Electronic medical record review as a surrogate to telephone follow-up to establish outcome for diagnostic research studies in the emergency department

Jeffrey A. Kline, Alice M. Mitchell, Michael S. Runyon, Alan E. Jones, William B. Webb

Research output: Contribution to journalArticle

53 Scopus citations


Background: Follow-up for diagnostic research studies might be facilitated if medical record review (MRR) could be used instead of telephone calls. Objectives: The authors hypothesized that MRR would yield similar accuracy to telephone follow-up. Methods: This was a secondary analysis of 2,178 initially disease-free patients who were followed after enrollment in a diagnostic study of either acute coronary syndrome (45 days) or pulmonary embolism (90 days) conducted in an urban teaching emergency department (ED). Disease status (positive or negative) was defined explicitly. Using structured data forms, trained researchers performed MRR using a comprehensive electronic database, and formulated an opinion about disease status. Trained researchers, blinded to the MRR, then dialed telephone numbers, asked questions from a script, and categorized disease status. The criterion standard was adjudication by consensus of two of three physicians who independently determined disease status based on explicit criteria and access to all follow-up data. Results: Adjudicators found that 13 of 2,178 patients developed disease during follow-up; all 13 true positives occurred among the 2,054 (94.3%) of patients who acknowledged intent to return to the study hospital. Telephone follow-up was successful in 81% of patients, and found all 13 true positives (sensitivity 100%) but with three additional false-positive cases. MRR disclosed 12 of 13 cases of disease (sensitivity 92%) with no false-positive cases. Further review of the one false-negative case from MRR revealed that it occurred after the prescribed time limit for follow-up. Conclusions: Under limited circumstances, accurate clinical follow-up for diagnostic studies conducted in the ED can be obtained by medical record review.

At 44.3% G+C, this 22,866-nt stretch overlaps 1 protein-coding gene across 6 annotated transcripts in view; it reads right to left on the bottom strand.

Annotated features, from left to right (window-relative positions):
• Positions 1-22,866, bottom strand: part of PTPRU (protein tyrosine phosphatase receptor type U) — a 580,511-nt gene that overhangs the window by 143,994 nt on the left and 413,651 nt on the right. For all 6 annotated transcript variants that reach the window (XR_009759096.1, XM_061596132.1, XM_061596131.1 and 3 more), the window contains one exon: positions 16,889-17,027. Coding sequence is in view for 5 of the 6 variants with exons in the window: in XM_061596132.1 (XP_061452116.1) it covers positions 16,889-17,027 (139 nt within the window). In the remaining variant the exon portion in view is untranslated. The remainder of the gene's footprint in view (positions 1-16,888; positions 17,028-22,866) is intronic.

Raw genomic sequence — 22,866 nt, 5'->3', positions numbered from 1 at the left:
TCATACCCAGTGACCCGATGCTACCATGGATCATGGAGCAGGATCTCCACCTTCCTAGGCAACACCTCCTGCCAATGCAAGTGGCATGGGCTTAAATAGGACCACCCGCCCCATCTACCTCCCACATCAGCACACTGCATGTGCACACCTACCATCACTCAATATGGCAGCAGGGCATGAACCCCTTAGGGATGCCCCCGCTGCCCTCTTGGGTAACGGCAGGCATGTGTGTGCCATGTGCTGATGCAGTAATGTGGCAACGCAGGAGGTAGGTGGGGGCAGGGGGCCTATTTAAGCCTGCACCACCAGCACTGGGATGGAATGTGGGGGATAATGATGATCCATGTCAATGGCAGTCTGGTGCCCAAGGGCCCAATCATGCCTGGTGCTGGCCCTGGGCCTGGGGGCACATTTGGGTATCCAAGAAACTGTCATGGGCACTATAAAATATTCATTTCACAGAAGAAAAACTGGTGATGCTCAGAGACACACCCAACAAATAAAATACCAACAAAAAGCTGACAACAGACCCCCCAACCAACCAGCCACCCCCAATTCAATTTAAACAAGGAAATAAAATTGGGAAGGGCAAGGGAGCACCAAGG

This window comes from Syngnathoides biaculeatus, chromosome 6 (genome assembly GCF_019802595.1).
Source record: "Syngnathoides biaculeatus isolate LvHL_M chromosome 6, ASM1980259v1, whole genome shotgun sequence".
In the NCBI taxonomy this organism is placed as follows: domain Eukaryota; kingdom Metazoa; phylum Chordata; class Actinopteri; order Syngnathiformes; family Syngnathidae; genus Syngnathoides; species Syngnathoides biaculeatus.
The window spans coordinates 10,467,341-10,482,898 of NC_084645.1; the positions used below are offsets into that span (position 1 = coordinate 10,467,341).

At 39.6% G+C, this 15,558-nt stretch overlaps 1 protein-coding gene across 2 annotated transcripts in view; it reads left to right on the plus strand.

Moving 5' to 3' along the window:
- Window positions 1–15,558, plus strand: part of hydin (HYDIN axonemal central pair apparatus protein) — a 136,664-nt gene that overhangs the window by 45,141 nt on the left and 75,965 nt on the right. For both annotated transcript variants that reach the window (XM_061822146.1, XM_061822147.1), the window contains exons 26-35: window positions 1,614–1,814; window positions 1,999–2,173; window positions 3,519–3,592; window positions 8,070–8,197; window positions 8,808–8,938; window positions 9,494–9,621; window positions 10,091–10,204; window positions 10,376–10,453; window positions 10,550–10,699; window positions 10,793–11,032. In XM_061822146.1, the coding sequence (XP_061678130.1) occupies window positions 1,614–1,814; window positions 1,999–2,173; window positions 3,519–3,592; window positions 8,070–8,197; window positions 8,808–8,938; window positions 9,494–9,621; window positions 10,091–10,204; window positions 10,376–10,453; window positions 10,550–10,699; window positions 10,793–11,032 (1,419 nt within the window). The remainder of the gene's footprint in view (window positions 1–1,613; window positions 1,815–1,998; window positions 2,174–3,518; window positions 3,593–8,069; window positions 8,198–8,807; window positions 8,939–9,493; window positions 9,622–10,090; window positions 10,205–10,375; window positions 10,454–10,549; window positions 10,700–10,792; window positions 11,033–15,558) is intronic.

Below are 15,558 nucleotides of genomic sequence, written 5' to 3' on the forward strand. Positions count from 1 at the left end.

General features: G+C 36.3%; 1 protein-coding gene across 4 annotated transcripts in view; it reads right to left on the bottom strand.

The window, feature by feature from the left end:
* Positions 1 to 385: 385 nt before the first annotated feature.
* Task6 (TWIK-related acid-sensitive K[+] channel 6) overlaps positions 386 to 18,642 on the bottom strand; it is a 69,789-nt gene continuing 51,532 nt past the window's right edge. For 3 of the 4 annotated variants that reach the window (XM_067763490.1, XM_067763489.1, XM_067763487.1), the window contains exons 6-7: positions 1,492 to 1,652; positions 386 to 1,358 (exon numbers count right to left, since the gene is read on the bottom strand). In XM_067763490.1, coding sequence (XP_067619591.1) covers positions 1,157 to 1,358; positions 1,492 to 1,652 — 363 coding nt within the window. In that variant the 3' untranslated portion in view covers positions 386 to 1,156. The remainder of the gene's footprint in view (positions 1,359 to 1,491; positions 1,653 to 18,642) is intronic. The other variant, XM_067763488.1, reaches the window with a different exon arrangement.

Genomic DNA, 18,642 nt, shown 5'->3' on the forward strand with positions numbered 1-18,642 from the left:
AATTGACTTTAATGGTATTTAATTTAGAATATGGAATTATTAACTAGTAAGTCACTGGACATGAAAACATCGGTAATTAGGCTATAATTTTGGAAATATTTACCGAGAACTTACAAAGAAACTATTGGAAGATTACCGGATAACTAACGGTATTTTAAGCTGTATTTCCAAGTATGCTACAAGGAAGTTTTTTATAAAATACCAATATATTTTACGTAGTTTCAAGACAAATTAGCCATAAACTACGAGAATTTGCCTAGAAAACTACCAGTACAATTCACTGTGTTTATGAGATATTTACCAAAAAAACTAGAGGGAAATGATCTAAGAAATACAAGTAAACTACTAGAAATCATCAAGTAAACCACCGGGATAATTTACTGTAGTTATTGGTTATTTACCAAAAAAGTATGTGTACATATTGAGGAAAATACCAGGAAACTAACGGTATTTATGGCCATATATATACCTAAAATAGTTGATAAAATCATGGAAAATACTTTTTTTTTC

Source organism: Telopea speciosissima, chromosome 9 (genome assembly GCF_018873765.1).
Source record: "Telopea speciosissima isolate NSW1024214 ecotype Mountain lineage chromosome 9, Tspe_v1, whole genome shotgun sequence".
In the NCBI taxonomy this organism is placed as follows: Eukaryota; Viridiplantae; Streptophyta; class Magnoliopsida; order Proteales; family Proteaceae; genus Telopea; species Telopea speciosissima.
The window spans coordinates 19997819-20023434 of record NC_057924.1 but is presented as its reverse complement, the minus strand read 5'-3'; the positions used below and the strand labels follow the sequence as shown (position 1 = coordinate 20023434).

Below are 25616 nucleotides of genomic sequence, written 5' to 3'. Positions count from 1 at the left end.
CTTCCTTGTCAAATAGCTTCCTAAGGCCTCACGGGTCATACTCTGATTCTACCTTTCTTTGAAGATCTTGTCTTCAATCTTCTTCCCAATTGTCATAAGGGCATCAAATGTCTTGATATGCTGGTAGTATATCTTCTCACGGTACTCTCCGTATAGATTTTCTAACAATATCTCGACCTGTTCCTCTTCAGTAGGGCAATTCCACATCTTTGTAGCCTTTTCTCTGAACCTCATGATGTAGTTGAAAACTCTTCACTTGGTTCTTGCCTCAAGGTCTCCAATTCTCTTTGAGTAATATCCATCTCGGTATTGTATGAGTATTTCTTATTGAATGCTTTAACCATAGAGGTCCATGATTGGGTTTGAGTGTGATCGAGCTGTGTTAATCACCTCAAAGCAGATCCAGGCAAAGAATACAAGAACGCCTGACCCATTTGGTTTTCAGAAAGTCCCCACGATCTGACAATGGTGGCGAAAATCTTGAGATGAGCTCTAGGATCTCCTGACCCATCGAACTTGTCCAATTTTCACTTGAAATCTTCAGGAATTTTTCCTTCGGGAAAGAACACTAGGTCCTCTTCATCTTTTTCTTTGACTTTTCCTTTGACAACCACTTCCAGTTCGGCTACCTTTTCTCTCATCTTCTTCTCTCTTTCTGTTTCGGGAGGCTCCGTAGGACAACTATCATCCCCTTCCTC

Original languageEnglish (US)
Pages (from-to)1127-1133
Number of pages7
JournalAcademic Emergency Medicine
Issue number11
StatePublished - Nov 1 2005
Externally publishedYes


  • Diagnosis
  • Follow-up studies
  • Health Insurance Portability and Accountability Act 1996
  • Informed consent
  • Medical record review
  • Pulmonary embolism
  • Thromboembolism

ASJC Scopus subject areas

  • Emergency Medicine

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